An article in Haaretz from 2019 describing the bill, noted apparent improvements over the previous years:
o According to the Central Bureau of Statistics, over the past 7 years, the number of Arab students enrolled in universities and colleges in Israel has risen by 80%.
o Over 5 years, the number of Arabs studying computer sciences, and the number pursuing master’s degrees (in all fields) have both jumped 50%
o The number of Arab students studying for a Ph.D. has soared 60%.
o During the last decade, the number of Arabs working in high-tech has increased 18-fold — and 25% of them are women.
o By 2020, it is estimated that Arabs will make up 10 percent of the country’s high-tech work force
o The proportion of Arab doctors in Israel has climbed from 10% in 2008 to 15% in 2018
21% of all male doctors are Arab, according to the Health Ministry.There is a natural carryover into the ability to get a job. In the private sector, for example, the proportion of Arab civil servants rose from 5.7% in 2007 to 11.3% in 2017.”
Resolution 922 expired in December 2020.
And then it was extended:
The plan, initiated in 2015, allocated NIS 10 billion ($2.96 billion) to reduce widespread inequalities between Arab and Jewish communities in Israel. The extension will add another NIS 1.7 billion ($500 million) to the plan through the end of 2021.
This begins to address the problem of joblessness and self-esteem in the Arab communities, but the issue of crime remains. It is an issue that Mansour Abbas, head of the United Arab List (Ra’am) approached Netanyahu about.
And what about Lod?
In a 2018 blog post for Times of Israel, Alexander Shapiro — formerly a researcher and activist in Lod and now a member of the Israeli NGO Shaharit — writes about Lod and describes its demographics as being 70% Jewish and 30% Arab.
The Jews are Sephardi and Ashkenazi, some nationalist and others progressive, from a range of ethnic backgrounds, that include Ethiopians, Russians (nearly half), Indians, Georgians, and Moroccans, among others.
The Arabs community consists of Christians, Muslims and Bedouins. Some of the Arabs are descendants of families that have lived there since before 1948.
Lod has a long history and when newer cities were built nearby, the wealthier families left, resulting in a negative effect on the society. Jews and Arabs share in the resultant social and economic problems of lack of funding, crime and corruption. After various attempts at dealing with the problems, there was enough improvement that companies such as Bank Leumi, Mizrahi Bank, and Migdal Insurance built offices there.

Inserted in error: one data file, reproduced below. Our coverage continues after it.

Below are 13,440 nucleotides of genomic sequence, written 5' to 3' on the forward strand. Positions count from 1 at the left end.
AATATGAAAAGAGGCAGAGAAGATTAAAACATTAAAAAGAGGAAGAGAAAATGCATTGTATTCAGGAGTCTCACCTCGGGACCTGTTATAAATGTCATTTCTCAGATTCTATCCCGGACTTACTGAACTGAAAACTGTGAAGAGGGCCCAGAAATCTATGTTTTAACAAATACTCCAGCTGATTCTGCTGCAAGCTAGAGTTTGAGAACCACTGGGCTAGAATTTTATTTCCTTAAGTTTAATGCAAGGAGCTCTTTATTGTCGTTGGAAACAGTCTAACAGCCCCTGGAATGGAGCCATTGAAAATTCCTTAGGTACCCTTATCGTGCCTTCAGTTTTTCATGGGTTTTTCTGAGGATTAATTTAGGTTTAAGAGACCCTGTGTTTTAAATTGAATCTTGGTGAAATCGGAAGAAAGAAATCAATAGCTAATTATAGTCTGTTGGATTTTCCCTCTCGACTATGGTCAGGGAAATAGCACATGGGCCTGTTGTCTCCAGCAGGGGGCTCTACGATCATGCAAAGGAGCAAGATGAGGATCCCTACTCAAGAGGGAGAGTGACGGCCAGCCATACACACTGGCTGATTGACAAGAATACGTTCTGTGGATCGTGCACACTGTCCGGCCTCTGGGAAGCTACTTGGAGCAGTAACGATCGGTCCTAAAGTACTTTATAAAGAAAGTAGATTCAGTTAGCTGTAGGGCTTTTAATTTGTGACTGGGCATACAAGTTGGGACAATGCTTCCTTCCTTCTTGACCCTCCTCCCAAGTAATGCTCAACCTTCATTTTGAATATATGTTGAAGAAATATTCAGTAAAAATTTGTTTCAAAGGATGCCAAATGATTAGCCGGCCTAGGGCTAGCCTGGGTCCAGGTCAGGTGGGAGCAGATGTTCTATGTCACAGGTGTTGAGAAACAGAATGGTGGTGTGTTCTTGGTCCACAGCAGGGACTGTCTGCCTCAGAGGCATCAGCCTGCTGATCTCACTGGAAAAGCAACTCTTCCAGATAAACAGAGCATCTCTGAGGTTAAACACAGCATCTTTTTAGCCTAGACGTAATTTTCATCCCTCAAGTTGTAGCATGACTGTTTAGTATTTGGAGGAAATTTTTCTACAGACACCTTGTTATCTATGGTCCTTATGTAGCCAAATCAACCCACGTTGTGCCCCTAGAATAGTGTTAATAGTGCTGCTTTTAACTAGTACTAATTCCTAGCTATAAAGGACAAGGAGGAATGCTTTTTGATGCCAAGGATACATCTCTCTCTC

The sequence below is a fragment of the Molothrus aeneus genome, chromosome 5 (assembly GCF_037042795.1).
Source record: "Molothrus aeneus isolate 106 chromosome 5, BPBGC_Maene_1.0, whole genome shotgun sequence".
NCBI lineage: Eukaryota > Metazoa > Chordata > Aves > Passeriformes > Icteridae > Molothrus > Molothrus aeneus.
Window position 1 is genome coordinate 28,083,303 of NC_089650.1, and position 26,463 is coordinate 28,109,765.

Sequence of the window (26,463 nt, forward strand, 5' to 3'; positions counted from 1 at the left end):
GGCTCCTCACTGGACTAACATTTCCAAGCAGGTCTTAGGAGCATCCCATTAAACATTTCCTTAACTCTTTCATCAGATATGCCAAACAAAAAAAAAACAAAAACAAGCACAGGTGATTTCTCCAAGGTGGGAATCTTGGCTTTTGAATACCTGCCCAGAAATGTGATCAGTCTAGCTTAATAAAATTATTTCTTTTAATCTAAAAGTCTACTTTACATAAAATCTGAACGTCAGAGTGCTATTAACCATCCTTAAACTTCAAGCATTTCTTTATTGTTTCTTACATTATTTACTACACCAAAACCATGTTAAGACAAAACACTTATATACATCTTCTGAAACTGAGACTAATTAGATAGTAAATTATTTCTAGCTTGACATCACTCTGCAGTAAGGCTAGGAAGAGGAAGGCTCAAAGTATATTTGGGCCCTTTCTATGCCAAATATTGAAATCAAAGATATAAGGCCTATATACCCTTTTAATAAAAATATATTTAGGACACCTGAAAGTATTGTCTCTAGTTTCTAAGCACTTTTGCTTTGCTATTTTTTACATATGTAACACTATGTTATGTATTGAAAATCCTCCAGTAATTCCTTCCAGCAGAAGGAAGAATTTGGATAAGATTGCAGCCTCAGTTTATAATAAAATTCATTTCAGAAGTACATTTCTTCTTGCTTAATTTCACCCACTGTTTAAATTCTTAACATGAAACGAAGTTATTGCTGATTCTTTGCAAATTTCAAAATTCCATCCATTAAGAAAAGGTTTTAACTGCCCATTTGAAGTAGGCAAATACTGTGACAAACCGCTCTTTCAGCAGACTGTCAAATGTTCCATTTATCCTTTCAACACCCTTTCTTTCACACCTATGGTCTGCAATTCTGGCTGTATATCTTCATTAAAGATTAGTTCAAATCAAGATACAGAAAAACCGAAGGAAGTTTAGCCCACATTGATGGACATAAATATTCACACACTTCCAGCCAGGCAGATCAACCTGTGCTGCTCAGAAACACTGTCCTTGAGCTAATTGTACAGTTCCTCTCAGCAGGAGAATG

Then, ironically, came the gentrification with wealthier families moving in, which led to further socioeconomic problems. There are claims of favoritism for Jewish families and reports that authorities “issued plans for new industrial zones or roads that are built on areas occupied by long-established but illegally-built Arab homes, forcing the demolition of those houses.”
Shapiro writes that Lod is:
“one of the few remaining places in Israel that could provide a model for effective Arab-Jewish shared society. It represents a microcosm of Israel as a whole, containing mirror images of the country’s diverse populations, history, struggles, and opportunities.”
“It can provide a model for the Israeli society it mirrors to move forward. But if shared society fails in Lod, there may be few others places it can be born.
Which brings us to today and Harkov’s point that if the apparent progress is so easy to reverse, was there really any progress at all?”
Polls that indicate that Arab-Israelis increasingly identify as Israeli as opposed to Palestinian are encouraging, and increased and apparently effective funding for Arab education and training are a good sign as well.
It is not news that a major issue in Arab communities is crime.
Will addressing that on a scale similar to addressing education and training help?
Israel needs to find out.